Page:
Oh, I think I know where you’re headed.
Needham: Never Rarely Sometimes Always.
Yeah, that’s what I thought you were probably thinking of.
Needham: We had missed Never Rarely Sometimes Always at Sundance 2020, and it’s now available to stream. But I’m going back through other festivals that we’ve attended where we’ve missed things and finding out what’s available. As a Spirit Awards voter*, I always make sure we watch all of the nominees every single time before the ballots are due. In that sense, I’m usually quite fortunate in that when the nominees are announced, I’ve usually seen the majority of the nominees at various film festivals across the previous year. So it’s kind of like filling in the odd thing that maybe played somewhere, or perhaps didn’t come out in the UK.
Last time we spoke, it was about your journey going from a supporter of Film Independent to becoming a Board Member. In that capacity, I wanted to touch on our current matching campaign. How did the discussion of that come up, and why do you think that it’s critical for people to support Film Independent now during the month of April?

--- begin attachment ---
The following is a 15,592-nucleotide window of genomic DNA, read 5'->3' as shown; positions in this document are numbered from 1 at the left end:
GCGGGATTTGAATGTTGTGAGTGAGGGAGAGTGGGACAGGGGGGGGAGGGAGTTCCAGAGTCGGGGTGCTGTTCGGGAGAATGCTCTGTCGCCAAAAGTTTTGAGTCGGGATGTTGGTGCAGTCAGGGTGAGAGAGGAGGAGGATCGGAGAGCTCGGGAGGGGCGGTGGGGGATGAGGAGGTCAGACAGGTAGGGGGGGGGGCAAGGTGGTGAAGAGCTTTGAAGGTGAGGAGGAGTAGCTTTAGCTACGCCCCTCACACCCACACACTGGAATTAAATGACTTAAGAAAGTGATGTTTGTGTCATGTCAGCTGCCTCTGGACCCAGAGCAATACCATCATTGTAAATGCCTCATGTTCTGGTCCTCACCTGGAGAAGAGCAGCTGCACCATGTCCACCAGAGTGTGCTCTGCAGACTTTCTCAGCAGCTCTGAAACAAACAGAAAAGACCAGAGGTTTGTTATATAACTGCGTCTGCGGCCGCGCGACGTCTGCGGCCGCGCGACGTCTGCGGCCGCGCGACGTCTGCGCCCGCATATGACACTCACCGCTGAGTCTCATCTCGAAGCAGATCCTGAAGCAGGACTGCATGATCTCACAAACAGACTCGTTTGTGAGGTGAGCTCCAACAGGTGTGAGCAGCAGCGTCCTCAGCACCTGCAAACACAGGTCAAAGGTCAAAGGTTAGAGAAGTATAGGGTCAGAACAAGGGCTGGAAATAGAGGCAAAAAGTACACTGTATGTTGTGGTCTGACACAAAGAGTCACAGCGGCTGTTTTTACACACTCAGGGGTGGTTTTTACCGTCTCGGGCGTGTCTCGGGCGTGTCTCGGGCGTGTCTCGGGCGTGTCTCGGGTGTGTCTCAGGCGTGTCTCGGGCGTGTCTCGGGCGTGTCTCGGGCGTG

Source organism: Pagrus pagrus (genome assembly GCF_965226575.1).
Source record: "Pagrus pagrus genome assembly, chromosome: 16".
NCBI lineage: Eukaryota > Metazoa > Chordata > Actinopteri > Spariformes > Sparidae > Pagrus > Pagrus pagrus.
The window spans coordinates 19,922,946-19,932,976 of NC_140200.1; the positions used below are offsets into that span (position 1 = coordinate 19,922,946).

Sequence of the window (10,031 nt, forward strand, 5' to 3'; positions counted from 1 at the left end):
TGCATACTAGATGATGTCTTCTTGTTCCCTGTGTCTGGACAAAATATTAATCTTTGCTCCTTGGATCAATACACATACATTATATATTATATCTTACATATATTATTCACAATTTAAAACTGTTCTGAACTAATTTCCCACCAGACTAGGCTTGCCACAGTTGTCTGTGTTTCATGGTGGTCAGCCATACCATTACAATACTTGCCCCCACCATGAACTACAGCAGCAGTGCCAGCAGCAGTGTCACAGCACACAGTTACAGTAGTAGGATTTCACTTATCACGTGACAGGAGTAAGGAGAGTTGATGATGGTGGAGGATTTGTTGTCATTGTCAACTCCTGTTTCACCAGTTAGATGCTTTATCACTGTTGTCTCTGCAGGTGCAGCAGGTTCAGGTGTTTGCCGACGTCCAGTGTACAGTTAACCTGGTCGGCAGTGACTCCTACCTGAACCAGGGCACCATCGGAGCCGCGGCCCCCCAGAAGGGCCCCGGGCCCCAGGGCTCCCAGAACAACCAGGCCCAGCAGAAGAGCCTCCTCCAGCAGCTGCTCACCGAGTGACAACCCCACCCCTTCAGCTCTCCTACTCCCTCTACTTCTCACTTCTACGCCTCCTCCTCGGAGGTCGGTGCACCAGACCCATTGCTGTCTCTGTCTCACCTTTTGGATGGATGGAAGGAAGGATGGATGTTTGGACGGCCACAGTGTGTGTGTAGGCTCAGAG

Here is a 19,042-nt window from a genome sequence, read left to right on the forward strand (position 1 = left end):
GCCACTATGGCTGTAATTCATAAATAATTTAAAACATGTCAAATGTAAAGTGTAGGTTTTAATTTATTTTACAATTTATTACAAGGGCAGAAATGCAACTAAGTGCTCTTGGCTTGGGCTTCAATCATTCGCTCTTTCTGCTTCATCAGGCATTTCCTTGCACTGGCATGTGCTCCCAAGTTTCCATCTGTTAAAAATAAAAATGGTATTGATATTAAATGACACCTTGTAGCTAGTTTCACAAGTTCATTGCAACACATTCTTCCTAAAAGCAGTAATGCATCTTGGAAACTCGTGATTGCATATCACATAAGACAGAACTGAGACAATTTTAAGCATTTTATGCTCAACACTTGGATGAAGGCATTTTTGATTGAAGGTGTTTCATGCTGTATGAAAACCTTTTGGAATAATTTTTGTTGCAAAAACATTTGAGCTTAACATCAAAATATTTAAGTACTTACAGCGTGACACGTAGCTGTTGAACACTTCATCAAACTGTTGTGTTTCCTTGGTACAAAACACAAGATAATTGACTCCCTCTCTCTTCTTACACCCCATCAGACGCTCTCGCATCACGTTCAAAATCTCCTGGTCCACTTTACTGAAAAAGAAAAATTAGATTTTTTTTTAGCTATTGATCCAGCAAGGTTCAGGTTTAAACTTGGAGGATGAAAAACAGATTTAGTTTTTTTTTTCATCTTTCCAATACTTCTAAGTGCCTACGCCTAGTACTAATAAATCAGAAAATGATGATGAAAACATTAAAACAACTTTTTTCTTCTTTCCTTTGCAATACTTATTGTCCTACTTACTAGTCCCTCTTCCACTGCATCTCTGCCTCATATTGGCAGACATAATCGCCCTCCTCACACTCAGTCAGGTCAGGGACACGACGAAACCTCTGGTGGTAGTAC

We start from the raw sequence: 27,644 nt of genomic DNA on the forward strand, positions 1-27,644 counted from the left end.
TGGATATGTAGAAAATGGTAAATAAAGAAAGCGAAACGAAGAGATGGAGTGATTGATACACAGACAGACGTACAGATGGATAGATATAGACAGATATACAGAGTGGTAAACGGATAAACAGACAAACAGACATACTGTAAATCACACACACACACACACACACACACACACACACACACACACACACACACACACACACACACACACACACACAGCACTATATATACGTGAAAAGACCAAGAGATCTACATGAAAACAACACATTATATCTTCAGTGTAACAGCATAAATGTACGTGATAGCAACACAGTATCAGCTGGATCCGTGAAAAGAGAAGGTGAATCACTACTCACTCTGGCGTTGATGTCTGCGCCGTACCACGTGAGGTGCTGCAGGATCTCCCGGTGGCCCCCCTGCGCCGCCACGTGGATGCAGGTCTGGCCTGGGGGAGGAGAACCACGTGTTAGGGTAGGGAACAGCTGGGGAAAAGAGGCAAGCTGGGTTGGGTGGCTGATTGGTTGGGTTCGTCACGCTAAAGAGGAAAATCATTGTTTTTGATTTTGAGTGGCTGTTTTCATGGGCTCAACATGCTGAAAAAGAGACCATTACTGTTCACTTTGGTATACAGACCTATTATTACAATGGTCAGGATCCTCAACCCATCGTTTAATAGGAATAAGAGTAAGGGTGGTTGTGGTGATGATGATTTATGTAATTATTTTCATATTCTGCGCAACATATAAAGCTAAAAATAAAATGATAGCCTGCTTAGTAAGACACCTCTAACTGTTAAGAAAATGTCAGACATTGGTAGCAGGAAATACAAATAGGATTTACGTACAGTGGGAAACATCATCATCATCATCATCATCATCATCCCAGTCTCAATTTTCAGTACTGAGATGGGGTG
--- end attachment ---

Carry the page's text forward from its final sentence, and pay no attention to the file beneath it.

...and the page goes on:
Needham: Sure. Just as all of this was happening, there was one of the regular board meetings. Mary [Sweeney, Film Independent Board Chair] said that this was potentially going to be a difficult time for us, how can the board step up? Mary and Josh [Welsh, Film Independent President] mobilized the board in realizing the seriousness of the situation that Film Independent was going to be in, and what this would mean for the programs, the artists and everyone we support through Film Independent. It was like, well yes, definitely. Let’s do a matching campaign.
Was there any hesitation?